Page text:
When you are working iteratively with your client it’s important to guide this process carefully. Make sure that you keep your client on track and that you have a clear focus for discussing the prototype in each phase of your project.
When the process is guided carefully, prototyping can be a wonderful thing which is much easier to keep alive than a document. To me this means that the term “Functional Analyst” does not really apply anymore in agile development environments. Interview techniques and other classic requirements that this person had to possess are still useful but there are other attributes that have a much bigger impact on your role as an analyst.
- Interpersonal skills that allow you to build a relationship of trust with your client are very important in such an agile process.
- It’s also very important that you have an open mind and are always looking for solutions rather than problems.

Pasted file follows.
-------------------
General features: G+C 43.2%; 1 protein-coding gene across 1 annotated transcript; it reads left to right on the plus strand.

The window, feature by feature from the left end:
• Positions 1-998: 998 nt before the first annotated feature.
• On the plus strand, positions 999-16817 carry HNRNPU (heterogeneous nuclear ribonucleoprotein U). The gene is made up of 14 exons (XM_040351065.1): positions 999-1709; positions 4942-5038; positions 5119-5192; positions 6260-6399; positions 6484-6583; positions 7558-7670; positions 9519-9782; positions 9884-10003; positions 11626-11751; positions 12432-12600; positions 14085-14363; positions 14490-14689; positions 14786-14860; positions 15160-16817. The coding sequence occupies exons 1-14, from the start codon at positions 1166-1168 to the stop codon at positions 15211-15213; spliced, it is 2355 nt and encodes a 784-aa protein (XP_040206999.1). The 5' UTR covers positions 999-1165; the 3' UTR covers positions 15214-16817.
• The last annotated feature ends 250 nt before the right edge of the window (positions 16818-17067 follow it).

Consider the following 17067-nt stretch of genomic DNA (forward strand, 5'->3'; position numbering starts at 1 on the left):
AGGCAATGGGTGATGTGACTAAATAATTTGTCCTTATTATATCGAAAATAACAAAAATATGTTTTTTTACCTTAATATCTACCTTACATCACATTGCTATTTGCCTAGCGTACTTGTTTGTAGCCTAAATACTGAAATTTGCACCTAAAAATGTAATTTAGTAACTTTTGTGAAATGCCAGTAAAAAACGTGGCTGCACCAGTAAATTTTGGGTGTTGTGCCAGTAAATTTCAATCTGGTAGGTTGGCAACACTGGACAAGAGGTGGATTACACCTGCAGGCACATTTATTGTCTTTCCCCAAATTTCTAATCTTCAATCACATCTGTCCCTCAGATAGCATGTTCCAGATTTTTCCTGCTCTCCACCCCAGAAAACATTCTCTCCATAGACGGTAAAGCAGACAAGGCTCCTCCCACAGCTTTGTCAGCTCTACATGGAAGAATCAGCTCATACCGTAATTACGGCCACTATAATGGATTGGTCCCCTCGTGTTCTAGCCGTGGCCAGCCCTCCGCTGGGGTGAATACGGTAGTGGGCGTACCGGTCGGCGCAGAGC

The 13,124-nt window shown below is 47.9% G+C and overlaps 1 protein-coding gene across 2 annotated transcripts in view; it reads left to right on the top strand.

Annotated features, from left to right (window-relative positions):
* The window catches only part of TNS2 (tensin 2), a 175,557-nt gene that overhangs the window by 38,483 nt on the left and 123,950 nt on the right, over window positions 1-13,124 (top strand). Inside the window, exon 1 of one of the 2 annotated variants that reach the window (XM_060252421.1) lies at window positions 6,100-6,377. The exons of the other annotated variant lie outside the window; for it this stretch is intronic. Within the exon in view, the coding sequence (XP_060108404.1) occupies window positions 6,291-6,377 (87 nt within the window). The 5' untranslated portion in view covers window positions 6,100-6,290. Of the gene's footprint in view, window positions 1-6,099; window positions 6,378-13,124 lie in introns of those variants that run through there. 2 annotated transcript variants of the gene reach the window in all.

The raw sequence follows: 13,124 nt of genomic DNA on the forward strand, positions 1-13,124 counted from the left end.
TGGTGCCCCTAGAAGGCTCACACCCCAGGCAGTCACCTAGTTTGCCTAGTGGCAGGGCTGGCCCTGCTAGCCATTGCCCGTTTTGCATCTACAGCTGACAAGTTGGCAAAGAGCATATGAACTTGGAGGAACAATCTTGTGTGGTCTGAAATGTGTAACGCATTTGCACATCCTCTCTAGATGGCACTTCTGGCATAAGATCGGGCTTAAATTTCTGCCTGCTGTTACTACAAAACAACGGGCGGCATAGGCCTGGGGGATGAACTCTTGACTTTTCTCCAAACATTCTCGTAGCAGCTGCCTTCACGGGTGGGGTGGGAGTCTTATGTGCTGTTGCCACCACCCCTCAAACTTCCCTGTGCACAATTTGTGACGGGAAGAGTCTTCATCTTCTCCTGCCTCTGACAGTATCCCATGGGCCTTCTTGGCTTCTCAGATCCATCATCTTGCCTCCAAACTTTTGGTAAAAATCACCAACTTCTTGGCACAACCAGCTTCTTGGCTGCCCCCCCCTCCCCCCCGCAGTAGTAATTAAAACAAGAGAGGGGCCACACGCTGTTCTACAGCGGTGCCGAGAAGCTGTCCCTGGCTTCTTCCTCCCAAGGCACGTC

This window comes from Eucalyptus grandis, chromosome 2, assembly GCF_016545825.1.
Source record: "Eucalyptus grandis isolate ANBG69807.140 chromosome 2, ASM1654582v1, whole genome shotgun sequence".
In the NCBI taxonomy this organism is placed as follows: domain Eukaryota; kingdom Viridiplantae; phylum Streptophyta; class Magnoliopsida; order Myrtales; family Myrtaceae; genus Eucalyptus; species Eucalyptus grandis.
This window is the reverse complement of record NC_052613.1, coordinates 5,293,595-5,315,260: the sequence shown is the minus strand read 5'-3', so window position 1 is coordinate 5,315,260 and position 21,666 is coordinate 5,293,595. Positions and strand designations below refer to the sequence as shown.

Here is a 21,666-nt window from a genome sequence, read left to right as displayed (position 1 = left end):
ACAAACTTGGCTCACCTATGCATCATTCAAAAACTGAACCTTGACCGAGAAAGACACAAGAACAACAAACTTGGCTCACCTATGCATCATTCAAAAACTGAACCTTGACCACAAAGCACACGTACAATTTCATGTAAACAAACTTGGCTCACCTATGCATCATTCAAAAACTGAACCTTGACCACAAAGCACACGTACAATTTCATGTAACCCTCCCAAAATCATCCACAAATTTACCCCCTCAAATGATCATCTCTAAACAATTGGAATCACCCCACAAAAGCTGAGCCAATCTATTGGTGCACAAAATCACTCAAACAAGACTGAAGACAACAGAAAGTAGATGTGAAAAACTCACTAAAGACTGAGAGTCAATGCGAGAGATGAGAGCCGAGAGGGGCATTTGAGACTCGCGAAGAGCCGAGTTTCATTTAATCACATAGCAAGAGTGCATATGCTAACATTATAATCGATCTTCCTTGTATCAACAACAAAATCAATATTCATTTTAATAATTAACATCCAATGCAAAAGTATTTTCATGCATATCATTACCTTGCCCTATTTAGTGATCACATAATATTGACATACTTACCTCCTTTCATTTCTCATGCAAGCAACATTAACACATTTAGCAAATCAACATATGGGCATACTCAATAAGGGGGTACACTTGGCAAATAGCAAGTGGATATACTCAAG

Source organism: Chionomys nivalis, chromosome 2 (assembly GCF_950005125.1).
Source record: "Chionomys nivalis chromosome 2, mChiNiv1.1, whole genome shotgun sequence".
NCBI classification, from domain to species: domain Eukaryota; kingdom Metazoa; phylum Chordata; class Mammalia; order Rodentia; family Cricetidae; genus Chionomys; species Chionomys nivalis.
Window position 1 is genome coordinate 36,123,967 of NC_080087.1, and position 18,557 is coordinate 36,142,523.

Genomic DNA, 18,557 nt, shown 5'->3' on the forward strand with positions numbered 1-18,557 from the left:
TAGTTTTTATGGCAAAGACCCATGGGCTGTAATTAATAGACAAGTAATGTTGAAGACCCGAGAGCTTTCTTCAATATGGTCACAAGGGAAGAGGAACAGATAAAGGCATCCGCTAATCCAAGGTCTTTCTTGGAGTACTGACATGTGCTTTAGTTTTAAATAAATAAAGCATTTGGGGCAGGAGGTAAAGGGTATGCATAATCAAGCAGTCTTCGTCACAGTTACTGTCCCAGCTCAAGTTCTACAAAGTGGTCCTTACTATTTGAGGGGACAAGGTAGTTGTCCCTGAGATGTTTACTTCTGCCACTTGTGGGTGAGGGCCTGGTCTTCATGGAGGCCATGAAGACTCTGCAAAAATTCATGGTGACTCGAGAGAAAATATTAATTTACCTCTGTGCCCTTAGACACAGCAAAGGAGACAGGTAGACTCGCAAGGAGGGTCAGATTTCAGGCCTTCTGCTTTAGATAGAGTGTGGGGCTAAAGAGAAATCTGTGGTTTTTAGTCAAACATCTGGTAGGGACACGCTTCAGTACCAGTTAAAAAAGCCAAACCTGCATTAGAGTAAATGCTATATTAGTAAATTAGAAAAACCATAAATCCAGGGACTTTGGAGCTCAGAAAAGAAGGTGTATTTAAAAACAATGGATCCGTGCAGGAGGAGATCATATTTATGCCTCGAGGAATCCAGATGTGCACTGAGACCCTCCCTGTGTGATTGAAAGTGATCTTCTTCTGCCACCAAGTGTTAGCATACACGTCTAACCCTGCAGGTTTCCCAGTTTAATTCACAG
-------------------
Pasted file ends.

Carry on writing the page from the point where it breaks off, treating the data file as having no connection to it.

- Finally a high level of creativity and feeling for what you are doing is more important than anything else. You’re not just writing down facts but you’re already processing them into a proposal for a solution.
The classic functional analyst that writes bulky documents can only survive in really formal environments where guidelines and rules outweigh productivity. Surely there are still places where this is needed and people willing to do this, I’m just glad it’s not me …
I’m not the right person to give advice on which prototyping or wireframing tool to use since I fell in love with Axure from the first time I used it. I have tested some other ones but given my prejudice I don’t think I ever gave them a real chance. Having somewhat of a technical background does help in the logical thinking process when prototyping for a software development process but I don’t feel that it’s as important as the attributes described above.
After all of this I’m still not sure what title I should give myself so I’ll stick with analyst. All I am saying is: give prototyping a chance!